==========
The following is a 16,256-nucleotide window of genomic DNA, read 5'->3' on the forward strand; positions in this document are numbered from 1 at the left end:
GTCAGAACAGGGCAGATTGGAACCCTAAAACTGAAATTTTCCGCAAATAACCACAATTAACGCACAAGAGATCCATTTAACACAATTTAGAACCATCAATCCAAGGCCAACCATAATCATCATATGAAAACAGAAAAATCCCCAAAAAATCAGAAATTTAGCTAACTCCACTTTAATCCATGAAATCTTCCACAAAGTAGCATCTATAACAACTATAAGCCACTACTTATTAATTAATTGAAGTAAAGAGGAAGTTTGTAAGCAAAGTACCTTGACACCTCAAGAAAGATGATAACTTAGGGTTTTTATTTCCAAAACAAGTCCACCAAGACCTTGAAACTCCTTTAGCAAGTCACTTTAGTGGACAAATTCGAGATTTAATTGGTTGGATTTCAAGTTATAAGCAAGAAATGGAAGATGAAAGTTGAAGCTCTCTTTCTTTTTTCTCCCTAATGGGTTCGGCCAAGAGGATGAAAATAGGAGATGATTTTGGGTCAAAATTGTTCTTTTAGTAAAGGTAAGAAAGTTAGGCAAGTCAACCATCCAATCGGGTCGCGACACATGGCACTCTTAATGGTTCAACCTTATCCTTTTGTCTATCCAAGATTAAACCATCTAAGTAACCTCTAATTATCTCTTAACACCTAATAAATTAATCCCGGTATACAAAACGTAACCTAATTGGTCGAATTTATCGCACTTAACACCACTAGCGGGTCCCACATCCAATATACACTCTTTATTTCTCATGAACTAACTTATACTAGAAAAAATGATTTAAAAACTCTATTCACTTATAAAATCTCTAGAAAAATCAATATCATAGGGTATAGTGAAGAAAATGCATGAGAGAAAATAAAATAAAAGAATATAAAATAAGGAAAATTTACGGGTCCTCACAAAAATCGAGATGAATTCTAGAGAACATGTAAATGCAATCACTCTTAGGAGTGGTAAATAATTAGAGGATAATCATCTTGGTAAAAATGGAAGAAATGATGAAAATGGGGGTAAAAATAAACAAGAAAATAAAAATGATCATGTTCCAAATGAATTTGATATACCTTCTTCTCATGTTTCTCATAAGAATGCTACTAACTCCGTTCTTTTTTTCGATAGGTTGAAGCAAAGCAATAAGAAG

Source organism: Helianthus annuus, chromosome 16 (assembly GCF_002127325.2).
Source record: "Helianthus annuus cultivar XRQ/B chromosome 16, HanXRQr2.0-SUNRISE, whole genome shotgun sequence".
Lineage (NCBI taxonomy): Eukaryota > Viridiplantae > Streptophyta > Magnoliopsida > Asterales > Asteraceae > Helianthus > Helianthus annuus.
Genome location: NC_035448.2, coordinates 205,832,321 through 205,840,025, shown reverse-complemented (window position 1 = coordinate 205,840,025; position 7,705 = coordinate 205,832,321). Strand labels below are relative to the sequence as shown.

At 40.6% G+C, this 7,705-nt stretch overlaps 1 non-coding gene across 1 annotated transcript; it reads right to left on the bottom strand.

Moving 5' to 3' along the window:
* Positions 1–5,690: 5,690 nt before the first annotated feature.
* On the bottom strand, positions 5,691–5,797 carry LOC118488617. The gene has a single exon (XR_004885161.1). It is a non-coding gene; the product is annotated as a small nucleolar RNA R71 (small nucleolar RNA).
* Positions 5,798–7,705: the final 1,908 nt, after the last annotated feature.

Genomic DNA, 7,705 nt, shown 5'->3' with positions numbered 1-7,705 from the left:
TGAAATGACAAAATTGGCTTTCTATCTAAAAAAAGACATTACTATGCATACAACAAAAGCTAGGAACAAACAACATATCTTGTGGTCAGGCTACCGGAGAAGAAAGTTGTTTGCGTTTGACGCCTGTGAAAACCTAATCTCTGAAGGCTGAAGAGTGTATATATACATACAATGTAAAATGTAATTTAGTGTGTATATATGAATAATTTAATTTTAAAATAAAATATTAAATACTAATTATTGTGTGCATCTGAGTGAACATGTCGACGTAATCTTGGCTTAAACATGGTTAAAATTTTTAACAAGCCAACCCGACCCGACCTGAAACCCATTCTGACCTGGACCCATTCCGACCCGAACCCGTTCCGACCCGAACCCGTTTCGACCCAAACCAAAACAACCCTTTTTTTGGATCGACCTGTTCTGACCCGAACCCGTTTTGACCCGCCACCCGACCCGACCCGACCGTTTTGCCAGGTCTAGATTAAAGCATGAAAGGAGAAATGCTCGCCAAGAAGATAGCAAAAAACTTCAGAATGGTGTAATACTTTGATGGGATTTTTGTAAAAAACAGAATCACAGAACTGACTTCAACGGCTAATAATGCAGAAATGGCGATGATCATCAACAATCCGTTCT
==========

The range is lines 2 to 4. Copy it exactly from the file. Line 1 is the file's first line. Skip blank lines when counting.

GTCAGAACAGGGCAGATTGGAACCCTAAAACTGAAATTTTCCGCAAATAACCACAATTAACGCACAAGAGATCCATTTAACACAATTTAGAACCATCAATCCAAGGCCAACCATAATCATCATATGAAAACAGAAAAATCCCCAAAAAATCAGAAATTTAGCTAACTCCACTTTAATCCATGAAATCTTCCACAAAGTAGCATCTATAACAACTATAAGCCACTACTTATTAATTAATTGAAGTAAAGAGGAAGTTTGTAAGCAAAGTACCTTGACACCTCAAGAAAGATGATAACTTAGGGTTTTTATTTCCAAAACAAGTCCACCAAGACCTTGAAACTCCTTTAGCAAGTCACTTTAGTGGACAAATTCGAGATTTAATTGGTTGGATTTCAAGTTATAAGCAAGAAATGGAAGATGAAAGTTGAAGCTCTCTTTCTTTTTTCTCCCTAATGGGTTCGGCCAAGAGGATGAAAATAGGAGATGATTTTGGGTCAAAATTGTTCTTTTAGTAAAGGTAAGAAAGTTAGGCAAGTCAACCATCCAATCGGGTCGCGACACATGGCACTCTTAATGGTTCAACCTTATCCTTTTGTCTATCCAAGATTAAACCATCTAAGTAACCTCTAATTATCTCTTAACACCTAATAAATTAATCCCGGTATACAAAACGTAACCTAATTGGTCGAATTTATCGCACTTAACACCACTAGCGGGTCCCACATCCAATATACACTCTTTATTTCTCATGAACTAACTTATACTAGAAAAAATGATTTAAAAACTCTATTCACTTATAAAATCTCTAGAAAAATCAATATCATAGGGTATAGTGAAGAAAATGCATGAGAGAAAATAAAATAAAAGAATATAAAATAAGGAAAATTTACGGGTCCTCACAAAAATCGAGATGAATTCTAGAGAACATGTAAATGCAATCACTCTTAGGAGTGGTAAATAATTAGAGGATAATCATCTTGGTAAAAATGGAAGAAATGATGAAAATGGGGGTAAAAATAAACAAGAAAATAAAAATGATCATGTTCCAAATGAATTTGATATACCTTCTTCTCATGTTTCTCATAAGAATGCTACTAACTCCGTTCTTTTTTTCGATAGGTTGAAGCAAAGCAATAAGAAG

Source organism: Helianthus annuus, chromosome 16 (assembly GCF_002127325.2).
Source record: "Helianthus annuus cultivar XRQ/B chromosome 16, HanXRQr2.0-SUNRISE, whole genome shotgun sequence".